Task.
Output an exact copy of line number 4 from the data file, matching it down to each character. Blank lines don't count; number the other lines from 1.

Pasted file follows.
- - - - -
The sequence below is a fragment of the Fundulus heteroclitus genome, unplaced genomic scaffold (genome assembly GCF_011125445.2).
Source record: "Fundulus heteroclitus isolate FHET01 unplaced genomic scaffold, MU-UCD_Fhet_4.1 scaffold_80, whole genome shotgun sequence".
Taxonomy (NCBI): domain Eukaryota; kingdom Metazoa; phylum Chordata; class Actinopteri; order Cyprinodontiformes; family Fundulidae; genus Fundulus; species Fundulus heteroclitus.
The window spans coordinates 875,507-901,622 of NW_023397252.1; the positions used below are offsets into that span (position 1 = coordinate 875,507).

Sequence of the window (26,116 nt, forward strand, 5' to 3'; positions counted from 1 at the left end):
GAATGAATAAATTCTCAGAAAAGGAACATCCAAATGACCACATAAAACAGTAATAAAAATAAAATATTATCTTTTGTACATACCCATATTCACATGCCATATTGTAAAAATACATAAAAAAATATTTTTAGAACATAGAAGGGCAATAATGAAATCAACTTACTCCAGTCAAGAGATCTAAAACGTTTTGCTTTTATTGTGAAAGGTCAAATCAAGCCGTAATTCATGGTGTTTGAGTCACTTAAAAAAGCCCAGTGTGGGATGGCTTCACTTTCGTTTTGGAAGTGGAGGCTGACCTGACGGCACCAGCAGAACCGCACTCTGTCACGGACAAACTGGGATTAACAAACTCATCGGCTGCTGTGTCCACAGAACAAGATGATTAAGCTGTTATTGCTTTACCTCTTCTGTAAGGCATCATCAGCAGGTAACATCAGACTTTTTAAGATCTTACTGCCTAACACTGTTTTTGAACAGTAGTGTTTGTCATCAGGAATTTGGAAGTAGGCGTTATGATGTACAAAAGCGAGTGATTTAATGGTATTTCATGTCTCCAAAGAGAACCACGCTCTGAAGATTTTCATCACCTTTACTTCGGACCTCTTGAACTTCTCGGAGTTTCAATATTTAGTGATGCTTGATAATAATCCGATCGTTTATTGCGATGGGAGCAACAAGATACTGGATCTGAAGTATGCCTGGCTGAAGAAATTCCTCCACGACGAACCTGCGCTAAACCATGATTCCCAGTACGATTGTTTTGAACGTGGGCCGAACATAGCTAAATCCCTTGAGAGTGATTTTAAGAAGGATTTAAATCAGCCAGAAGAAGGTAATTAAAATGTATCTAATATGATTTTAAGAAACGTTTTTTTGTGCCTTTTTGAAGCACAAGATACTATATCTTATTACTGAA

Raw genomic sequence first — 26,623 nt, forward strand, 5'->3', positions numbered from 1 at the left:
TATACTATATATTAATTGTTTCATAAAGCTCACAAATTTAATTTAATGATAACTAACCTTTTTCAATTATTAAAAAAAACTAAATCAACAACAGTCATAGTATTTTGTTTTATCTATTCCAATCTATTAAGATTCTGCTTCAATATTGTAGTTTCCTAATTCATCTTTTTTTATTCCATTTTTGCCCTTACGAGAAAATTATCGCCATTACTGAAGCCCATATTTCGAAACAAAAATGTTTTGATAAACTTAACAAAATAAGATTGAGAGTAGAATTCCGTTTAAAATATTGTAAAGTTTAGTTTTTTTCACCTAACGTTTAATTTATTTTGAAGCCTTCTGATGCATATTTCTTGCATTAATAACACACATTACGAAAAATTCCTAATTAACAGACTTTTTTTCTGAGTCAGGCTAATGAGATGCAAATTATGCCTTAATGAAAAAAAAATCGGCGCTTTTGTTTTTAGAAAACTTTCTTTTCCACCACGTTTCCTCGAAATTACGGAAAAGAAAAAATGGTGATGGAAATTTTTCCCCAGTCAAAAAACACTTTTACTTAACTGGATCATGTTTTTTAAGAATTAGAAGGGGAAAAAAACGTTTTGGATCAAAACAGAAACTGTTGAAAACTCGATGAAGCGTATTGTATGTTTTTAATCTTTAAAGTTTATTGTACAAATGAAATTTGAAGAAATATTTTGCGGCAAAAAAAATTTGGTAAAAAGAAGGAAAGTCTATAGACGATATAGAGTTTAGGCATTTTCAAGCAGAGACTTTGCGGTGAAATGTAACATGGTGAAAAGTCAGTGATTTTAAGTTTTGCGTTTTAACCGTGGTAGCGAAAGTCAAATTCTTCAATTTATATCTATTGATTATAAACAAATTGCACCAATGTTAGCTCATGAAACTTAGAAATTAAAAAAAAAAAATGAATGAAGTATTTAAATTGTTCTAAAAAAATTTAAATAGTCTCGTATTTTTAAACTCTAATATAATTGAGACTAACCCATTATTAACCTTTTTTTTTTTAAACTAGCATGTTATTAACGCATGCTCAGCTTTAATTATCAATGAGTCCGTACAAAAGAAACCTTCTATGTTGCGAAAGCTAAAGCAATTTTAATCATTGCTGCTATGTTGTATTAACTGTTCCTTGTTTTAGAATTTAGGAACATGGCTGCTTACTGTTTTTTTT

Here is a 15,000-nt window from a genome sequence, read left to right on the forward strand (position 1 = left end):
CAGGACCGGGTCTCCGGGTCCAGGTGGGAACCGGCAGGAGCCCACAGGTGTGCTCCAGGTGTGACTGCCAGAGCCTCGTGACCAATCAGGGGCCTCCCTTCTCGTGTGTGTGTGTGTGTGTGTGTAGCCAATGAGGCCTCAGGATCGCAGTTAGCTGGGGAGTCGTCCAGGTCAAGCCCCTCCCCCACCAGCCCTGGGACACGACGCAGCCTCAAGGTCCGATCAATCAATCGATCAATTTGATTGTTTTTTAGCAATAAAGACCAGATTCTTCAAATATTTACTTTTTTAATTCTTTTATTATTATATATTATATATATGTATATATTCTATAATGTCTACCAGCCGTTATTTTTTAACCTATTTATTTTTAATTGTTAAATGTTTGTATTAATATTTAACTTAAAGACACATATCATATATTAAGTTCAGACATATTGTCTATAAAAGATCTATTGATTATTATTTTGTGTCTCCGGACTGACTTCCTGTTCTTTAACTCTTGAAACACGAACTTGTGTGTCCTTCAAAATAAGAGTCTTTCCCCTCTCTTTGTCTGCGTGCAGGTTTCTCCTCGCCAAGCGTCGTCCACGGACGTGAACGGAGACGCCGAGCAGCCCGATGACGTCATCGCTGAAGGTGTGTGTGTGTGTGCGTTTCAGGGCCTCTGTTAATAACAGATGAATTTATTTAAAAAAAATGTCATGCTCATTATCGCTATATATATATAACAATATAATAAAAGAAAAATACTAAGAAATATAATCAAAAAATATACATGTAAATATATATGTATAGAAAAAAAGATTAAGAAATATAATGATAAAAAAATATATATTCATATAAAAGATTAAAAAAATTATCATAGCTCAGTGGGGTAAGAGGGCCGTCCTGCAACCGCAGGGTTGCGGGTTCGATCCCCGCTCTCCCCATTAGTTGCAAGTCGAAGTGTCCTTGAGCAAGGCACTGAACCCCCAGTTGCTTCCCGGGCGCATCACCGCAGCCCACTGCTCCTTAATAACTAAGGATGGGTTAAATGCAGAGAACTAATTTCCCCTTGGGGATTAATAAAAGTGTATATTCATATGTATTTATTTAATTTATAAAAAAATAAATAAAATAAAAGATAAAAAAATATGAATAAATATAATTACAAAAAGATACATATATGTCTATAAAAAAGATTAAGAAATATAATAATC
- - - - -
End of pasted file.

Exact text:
The window spans coordinates 875,507-901,622 of NW_023397252.1; the positions used below are offsets into that span (position 1 = coordinate 875,507).